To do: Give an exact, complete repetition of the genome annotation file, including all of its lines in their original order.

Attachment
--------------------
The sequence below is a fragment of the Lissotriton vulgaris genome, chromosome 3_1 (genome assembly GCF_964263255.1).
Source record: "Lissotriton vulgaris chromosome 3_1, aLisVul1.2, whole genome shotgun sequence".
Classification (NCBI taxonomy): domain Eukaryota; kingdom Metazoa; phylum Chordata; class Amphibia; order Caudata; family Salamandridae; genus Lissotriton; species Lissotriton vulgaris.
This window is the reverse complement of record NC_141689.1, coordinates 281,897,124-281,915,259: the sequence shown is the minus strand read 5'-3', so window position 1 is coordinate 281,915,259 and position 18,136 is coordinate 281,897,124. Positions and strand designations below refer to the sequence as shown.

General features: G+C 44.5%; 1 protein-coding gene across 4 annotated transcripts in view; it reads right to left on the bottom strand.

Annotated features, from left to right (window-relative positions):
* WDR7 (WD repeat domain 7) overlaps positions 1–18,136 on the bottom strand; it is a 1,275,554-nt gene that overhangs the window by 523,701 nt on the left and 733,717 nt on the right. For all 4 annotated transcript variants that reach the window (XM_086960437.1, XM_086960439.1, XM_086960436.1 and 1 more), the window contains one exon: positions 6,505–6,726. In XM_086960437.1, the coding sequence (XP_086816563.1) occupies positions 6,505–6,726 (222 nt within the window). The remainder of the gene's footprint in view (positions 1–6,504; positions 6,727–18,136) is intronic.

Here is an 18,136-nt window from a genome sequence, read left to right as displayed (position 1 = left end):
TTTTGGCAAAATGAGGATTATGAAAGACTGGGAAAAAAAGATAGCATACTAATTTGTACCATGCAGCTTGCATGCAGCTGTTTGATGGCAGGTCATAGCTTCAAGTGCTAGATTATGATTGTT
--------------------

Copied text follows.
The sequence below is a fragment of the Lissotriton vulgaris genome, chromosome 3_1 (genome assembly GCF_964263255.1).
Source record: "Lissotriton vulgaris chromosome 3_1, aLisVul1.2, whole genome shotgun sequence".
Classification (NCBI taxonomy): domain Eukaryota; kingdom Metazoa; phylum Chordata; class Amphibia; order Caudata; family Salamandridae; genus Lissotriton; species Lissotriton vulgaris.
This window is the reverse complement of record NC_141689.1, coordinates 281,897,124-281,915,259: the sequence shown is the minus strand read 5'-3', so window position 1 is coordinate 281,915,259 and position 18,136 is coordinate 281,897,124. Positions and strand designations below refer to the sequence as shown.

General features: G+C 44.5%; 1 protein-coding gene across 4 annotated transcripts in view; it reads right to left on the bottom strand.

Annotated features, from left to right (window-relative positions):
* WDR7 (WD repeat domain 7) overlaps positions 1–18,136 on the bottom strand; it is a 1,275,554-nt gene that overhangs the window by 523,701 nt on the left and 733,717 nt on the right. For all 4 annotated transcript variants that reach the window (XM_086960437.1, XM_086960439.1, XM_086960436.1 and 1 more), the window contains one exon: positions 6,505–6,726. In XM_086960437.1, the coding sequence (XP_086816563.1) occupies positions 6,505–6,726 (222 nt within the window). The remainder of the gene's footprint in view (positions 1–6,504; positions 6,727–18,136) is intronic.

Here is an 18,136-nt window from a genome sequence, read left to right as displayed (position 1 = left end):
TTTTGGCAAAATGAGGATTATGAAAGACTGGGAAAAAAAGATAGCATACTAATTTGTACCATGCAGCTTGCATGCAGCTGTTTGATGGCAGGTCATAGCTTCAAGTGCTAGATTATGATTGTT